After winning a raffle to go heirloom apple picking with one of the nation’s leading cider makers, I also got the chance to document our trip. What did I find? Ugly, beautiful apples.
Heirloom Apple Picker, Contest Winner
We drove alongside the old fence and down the grassy path to the abandoned orchard.
In the front seat of his Toyota, which he’d retrofitted into an heirloom apple collection machine, Andy Brennan pulls an apple from his dashboard. Apples are everywhere in the car. On the floor of the truck, on the truck bed. Next to me on the front seat, next to my foot.
“So tell me about apples?” I ask.
He takes a bite into one, excavates the small seed, resting it on his pant leg.
“It’s a long story,” he says, beginning with the seed itself. The first seeds came over from the Mayflower, when the early settlers brought seeds of various fruits with them. Apple trees were planted. The fruit fell from the trees. Farmers collected it.
While smaller animals easily moved fruit like berries, apples were too heavy. Humans had to move those, he said, driving us all down the path and to the fringe of the forest.
We had started the trip earlier that morning.
We boarded the True.Ink van on the Lower East Side of Manhattan. The crowd was a mix: a medical school student; a Broadway set designer; me and my editor friends at Food52; behind me was a tech coder and his girlfriend. They wore wigs and couldn’t stop kissing each other.
We had all come here to see Andy Brennan, of Aaron Burr Cidery, who is considered one of the premier cider makers in the country, partly because each bottle of hard juice he makes is created from apples that he forages by hand. He’s not interested in apples. He’s obsessed with them.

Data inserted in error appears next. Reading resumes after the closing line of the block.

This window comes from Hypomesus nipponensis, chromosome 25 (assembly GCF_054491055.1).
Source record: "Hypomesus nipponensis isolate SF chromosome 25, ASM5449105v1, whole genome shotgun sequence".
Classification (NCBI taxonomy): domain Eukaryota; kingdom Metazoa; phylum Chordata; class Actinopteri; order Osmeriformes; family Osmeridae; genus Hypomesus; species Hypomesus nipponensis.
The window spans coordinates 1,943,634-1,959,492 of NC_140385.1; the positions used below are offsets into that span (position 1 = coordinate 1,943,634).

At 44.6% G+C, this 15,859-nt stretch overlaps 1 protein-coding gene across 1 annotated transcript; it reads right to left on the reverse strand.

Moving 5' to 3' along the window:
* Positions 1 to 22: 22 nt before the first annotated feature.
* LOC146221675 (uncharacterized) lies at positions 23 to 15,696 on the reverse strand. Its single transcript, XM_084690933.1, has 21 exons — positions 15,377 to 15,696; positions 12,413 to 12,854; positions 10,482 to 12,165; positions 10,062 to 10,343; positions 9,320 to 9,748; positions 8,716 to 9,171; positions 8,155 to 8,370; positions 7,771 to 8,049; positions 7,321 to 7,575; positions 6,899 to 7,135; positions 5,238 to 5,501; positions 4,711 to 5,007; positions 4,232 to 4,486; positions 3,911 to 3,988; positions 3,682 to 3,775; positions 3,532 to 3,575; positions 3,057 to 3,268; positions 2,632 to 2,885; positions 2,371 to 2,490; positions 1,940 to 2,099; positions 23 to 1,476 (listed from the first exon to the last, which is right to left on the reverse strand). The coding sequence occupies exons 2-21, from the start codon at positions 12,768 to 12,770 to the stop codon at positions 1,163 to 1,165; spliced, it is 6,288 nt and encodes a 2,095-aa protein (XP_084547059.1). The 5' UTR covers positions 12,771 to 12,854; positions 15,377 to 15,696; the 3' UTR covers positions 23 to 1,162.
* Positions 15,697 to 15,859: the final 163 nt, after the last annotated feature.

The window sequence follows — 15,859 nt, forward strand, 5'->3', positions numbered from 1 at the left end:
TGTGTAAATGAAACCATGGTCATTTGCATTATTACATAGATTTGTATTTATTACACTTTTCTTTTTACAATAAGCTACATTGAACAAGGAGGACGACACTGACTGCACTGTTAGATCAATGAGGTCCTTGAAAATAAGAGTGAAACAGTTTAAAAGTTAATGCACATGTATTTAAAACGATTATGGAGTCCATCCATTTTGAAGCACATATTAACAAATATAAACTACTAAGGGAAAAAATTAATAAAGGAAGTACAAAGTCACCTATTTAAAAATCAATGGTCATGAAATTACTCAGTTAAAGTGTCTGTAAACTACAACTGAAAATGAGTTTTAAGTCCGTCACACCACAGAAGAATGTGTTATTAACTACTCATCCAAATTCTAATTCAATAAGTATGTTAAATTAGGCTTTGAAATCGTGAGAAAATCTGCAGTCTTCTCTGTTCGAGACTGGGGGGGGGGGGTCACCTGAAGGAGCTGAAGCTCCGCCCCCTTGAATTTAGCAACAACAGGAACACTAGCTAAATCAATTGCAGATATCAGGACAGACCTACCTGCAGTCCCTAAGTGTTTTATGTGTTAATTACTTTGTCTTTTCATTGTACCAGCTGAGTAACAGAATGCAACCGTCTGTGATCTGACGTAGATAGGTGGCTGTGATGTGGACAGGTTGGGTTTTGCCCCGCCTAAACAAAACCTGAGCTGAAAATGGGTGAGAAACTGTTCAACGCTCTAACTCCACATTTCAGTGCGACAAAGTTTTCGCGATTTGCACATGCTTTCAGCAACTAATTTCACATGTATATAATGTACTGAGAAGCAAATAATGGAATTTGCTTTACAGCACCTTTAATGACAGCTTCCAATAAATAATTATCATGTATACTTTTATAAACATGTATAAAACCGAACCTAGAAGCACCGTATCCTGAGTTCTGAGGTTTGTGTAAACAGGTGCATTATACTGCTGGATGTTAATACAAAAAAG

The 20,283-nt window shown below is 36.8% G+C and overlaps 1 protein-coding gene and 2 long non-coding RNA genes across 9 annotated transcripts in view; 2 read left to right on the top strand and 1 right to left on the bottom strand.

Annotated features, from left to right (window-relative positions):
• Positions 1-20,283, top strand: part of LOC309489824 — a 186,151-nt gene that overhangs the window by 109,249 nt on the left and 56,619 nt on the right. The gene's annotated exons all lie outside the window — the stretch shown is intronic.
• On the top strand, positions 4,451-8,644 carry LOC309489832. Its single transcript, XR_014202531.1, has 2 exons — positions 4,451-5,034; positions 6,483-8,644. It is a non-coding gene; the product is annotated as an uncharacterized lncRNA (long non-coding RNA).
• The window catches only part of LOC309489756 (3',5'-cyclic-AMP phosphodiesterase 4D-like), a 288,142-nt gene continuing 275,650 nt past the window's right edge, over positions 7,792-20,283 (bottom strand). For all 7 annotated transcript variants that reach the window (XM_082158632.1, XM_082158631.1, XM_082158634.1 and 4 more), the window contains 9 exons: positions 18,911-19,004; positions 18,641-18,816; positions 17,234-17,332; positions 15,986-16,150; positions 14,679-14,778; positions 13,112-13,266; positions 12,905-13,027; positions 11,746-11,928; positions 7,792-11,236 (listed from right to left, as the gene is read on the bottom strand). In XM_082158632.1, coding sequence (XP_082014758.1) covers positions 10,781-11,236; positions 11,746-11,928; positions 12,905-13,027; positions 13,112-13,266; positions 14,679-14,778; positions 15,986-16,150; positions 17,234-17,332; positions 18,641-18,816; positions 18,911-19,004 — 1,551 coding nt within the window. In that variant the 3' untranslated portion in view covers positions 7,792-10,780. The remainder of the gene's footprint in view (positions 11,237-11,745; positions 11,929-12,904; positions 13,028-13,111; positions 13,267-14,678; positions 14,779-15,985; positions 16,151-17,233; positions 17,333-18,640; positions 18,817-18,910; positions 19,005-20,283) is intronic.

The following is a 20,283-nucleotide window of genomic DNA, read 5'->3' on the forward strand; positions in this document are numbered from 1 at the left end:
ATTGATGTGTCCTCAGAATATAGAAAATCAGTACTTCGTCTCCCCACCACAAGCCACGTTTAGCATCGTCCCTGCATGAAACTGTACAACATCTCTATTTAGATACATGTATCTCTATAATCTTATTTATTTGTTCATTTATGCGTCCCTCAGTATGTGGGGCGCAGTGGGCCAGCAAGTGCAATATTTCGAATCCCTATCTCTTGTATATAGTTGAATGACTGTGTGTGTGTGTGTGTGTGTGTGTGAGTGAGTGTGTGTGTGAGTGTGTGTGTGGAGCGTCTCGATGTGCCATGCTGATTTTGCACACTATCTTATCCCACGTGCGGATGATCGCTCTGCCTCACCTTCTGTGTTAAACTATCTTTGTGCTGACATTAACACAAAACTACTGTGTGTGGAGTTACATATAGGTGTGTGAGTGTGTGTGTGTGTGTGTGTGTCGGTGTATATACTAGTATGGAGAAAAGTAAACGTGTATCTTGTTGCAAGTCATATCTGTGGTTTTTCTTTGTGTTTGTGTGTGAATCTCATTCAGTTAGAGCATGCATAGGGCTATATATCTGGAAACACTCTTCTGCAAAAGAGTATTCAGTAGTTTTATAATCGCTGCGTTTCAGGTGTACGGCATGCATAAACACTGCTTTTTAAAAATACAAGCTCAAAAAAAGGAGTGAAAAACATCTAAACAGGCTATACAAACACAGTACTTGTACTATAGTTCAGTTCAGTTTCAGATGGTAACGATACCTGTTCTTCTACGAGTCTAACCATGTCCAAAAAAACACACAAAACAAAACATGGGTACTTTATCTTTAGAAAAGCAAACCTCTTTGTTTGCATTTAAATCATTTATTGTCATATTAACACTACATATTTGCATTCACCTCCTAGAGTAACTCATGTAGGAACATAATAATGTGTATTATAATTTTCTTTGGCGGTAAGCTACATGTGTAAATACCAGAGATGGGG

“It’s important to think of these apple trees like you would a person,” he said.
We park and he gets out and points. The apples hang like grapes on vines, hidden behind the leaves. They are not pretty. They are not round. They’re all ugly and imperfect—but that’s nature.
“The apple tree is feral,” Andy said, and has continued to escape cultivation over time.
Early in American history, Westerners feared this land. The apple tree did an awesome job of assimilating, he went on. It liked being in the cool Northeast climate because of its Asian origin, and it started to mature. Humans witnessed this and adulated the apple, like a religious figure that revealed how to reflect, adapt and be malleable. It has survived the industrial period, human perversions. It has a rhythm all its own.
To hunt the apples, Brennan has created his own tools.
He has long spears with forkish, prong-like fingers to wrest the apples off high branches. Behind us, nature’s picturesque backdrop of warm amber and marigold blends with hunter green. As an unseasonably early snowfall begins, we pick up buckets, the tools, lay down the tarp at the first tree’s base and start the hunt.
The foraging begins at the southern fringe of the forest. The goal is to shake the apples free and get the tree’s branches as naked as possible. A member of the group pokes and prods at the highest branch while I collect the fallen fruit. To keep the blood circulating, I sort quickly, feeling the cool, blemished apples in my palms. I start tossing almost every piece of fruit that appears unusable back into the brush. But Brennan tells me the imperfections is what he’s after.
“These marks have probiotics,” he says, pointing at the apples’ skin. “They are natural yeasts. That’s what I’m looking for.”
The rest of the group had disappeared into the thicket.
The boyfriend and girlfriend in wigs had climbed a tree and were hanging from the branches, shaking hundreds of apples down into the tarps.
“You’ve heard of that Thoreau saying, be the wild apple tree?” Brennan asked me.
I hadn’t. I didn’t know Thoreau wrote an essay about wild apples, nor had I given apples in general any thought. When I looked at apples, they all looked the same—arranged and perfectly in order. Here, the wild apples have their own tune.
The snow falls again and my fingers are getting cold and wet and grimy. I hear from the others about a campfire.
We follow the path, deeper into the forest. I smell fire. I can see the flame. The True flag is hanging from a branch.
Nearby, alongside a small and elevated hut, Craig Cavallo, one of True’s food editors, and Geoffrey Gray, the magazine’s founder, have cooked up a fire. On top is a grate, where there’s a pot of chili, cornbread, and apple cake from Food52. Along with his hard cider, Brennan has also brought up jugs of his scrumpy, cider made from the dregs of his barrels.
It’s all a bit too perfect for nature. Even the stream in front of us and the sunset hitting it just so. There’s talk of a swim. The couple in the wigs have come down from their tree. Wild apples, indeed, are everywhere.
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